State of the State: Kansas
Here, we celebrate freedom.
This week, Governor Sam Brownback delivered his plans for the Sunflower State in his state of the state address.
The governor started by highlighting some of Kansas’ recent accomplishments, including a boost in the funding rate of the state’s public employee retirement system (KPRS), higher wages and an increase in business filings.
Brownback said, “We have controlled spending, reformed tax policy, and reduced burdensome regulations.” Kansas’ multi-year effort to reform its tax code has become the most-discussed of its kind in recent years.
Unfortunately, the truth behind the recent Kansas tax reforms was obscured by pundits pushing big government agendas. In time, however, with appropriate prioritization of spending, Kansas’ economy is primed for strong growth. In chapter four of the upcoming eighth edition of Rich States, Poor States, the ALEC Center for State Fiscal Reform took a behind the scenes look at Kansas’ tax reform efforts in order to glean lessons that can be taken away. Progress is underway, albeit more slowly and incrementally than some demand. However, tax reform is merely one side of the fiscal coin. To sustain its tax cuts and create greater economic opportunity, Kansas must implement stronger spending reforms, as other tax-cutting states like North Carolina have done. The eighth edition of Rich States, Poor States, which includes a full case study of Kansas, will be released next week.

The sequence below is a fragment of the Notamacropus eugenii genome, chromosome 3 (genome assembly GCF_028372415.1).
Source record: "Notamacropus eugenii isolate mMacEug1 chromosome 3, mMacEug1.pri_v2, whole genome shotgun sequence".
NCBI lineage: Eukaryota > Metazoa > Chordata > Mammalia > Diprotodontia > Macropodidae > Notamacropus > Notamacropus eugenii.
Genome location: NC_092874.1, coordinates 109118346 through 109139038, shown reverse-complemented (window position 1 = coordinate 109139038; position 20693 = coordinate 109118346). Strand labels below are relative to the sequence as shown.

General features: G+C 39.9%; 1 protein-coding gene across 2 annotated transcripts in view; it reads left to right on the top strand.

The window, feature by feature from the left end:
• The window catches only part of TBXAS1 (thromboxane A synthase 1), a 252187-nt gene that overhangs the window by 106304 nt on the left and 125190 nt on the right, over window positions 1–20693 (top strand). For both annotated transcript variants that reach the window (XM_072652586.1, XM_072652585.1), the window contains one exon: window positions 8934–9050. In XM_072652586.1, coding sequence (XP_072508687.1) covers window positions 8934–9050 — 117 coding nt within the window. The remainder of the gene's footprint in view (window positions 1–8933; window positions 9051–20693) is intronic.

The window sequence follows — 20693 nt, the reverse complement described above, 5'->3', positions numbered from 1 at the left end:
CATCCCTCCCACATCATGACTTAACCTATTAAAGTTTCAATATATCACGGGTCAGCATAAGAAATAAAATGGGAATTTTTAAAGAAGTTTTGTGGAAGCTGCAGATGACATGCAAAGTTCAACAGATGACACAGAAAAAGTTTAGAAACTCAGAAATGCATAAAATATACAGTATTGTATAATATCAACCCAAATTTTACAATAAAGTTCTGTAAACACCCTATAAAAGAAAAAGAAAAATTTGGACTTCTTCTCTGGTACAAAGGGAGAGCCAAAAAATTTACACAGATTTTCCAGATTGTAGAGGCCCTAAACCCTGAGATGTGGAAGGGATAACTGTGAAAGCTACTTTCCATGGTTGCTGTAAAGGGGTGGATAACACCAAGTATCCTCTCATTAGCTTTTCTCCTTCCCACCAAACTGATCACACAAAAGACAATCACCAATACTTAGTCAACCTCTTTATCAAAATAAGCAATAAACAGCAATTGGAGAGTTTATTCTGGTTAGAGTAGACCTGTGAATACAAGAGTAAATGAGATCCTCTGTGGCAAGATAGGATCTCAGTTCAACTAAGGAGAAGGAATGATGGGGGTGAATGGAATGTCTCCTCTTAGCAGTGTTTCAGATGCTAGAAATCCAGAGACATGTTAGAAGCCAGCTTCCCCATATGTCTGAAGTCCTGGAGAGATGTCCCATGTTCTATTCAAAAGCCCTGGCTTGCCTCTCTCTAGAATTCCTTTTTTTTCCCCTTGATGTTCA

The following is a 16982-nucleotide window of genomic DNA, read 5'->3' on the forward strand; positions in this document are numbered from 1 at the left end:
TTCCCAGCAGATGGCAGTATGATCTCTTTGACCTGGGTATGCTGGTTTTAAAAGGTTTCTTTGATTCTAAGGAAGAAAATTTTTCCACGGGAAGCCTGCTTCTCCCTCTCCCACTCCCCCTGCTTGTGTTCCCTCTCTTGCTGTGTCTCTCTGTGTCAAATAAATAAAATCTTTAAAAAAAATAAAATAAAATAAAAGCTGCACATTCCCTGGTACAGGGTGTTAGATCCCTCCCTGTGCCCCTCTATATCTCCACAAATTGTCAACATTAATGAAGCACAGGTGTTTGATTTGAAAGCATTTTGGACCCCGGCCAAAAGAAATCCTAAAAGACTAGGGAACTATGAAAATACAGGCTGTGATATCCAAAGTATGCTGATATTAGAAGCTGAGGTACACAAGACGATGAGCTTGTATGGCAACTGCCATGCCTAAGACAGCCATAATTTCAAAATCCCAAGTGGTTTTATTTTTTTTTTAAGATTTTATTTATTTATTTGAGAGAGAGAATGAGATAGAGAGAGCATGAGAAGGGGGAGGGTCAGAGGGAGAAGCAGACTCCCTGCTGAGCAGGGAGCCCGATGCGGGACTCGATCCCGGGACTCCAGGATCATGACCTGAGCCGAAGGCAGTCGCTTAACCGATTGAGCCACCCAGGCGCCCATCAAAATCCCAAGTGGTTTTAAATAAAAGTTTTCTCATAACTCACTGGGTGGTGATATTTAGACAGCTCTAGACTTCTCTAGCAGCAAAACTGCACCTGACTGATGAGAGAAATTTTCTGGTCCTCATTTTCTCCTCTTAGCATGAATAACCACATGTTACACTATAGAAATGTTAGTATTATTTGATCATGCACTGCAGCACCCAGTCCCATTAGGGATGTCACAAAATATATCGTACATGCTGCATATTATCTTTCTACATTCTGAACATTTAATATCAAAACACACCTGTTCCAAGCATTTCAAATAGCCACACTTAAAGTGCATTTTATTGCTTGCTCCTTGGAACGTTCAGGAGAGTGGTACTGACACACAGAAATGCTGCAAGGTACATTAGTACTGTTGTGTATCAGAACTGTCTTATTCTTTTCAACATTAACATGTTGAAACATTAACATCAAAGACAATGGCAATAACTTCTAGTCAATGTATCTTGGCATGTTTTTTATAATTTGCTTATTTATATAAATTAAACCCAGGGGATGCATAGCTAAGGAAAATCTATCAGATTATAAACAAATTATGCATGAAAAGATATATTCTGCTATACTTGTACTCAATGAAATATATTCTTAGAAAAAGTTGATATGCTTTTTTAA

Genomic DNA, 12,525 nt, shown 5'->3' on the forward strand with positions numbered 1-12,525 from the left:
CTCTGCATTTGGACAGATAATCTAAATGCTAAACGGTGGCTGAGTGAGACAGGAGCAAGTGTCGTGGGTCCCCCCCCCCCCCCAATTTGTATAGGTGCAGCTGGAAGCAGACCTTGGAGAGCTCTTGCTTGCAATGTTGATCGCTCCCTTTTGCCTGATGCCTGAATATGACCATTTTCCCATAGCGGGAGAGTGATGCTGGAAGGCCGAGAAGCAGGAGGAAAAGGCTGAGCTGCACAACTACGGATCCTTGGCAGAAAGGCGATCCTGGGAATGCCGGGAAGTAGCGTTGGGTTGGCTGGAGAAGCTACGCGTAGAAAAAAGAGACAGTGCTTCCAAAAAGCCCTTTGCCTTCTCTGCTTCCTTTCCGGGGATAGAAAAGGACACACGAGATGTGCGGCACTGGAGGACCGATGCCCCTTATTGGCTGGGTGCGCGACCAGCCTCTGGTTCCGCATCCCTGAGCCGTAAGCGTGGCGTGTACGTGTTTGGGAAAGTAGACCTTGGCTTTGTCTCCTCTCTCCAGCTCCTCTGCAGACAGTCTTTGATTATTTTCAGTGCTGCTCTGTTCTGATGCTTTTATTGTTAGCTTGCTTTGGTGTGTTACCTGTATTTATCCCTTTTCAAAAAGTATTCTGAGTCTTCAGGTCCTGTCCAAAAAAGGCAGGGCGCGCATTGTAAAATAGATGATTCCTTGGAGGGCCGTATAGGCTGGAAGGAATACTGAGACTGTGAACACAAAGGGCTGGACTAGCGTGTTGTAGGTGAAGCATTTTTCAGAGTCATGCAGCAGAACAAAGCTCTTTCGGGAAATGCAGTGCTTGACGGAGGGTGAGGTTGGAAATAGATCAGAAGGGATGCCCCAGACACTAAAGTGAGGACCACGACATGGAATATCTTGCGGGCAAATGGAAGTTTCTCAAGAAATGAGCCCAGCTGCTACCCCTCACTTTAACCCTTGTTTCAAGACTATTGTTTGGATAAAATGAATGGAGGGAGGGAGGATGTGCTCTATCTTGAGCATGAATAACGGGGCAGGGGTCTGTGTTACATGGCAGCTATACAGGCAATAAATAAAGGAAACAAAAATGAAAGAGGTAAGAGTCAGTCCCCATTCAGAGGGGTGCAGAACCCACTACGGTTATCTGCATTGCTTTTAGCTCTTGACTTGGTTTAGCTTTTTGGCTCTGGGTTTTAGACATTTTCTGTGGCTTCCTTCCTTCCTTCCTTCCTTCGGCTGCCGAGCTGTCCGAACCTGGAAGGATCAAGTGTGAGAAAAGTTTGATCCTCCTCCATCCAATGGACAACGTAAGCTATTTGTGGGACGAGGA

Looking forward, Brownback also emphasized the need to reform Kansas’ education system, saying, “ Education in the 21st century can no longer be based on 19th century models.” According to Brownback, despite spending $4 billion on education, “not nearly enough goes toward instruction.” Brownback went on to call for a redesigned education funding system that recognizes and rewards good teachers.
The idea that education spending can be refocused toward teachers and away from other costs is not unrealistic. In fact, a decades-long trend of increasing education spending has not resulted in demonstrably higher performance for many students. Misspending is rampant, often to the detriment of students. Rethinking the education model is long overdue.
Governor Brownback went on to welcome legislation that would strengthen the local property tax lid and hasten its implementation. Indexing the rate of property tax increases to inflation can be an effective way to limit government, which is admirable, but as ALEC has pointed out for years, taxes and spending are two sides of the same fiscal coin. State lawmakers should also be vigilant to protect against overspending by local units of government.
While the debate over Kansas’ tax reforms may continue to loom large, there remains ample opportunity for thought leaders in the legislature to set priorities and create a plan of action that respects hardworking taxpayers.
This is an entry in the ALEC Center for State Fiscal Reform series, “State of the States 2016,” which will perform analysis of tax and budget issues raised in every state of the state address delivered by America’s governors. Check back frequently over the coming weeks to see the results for your state.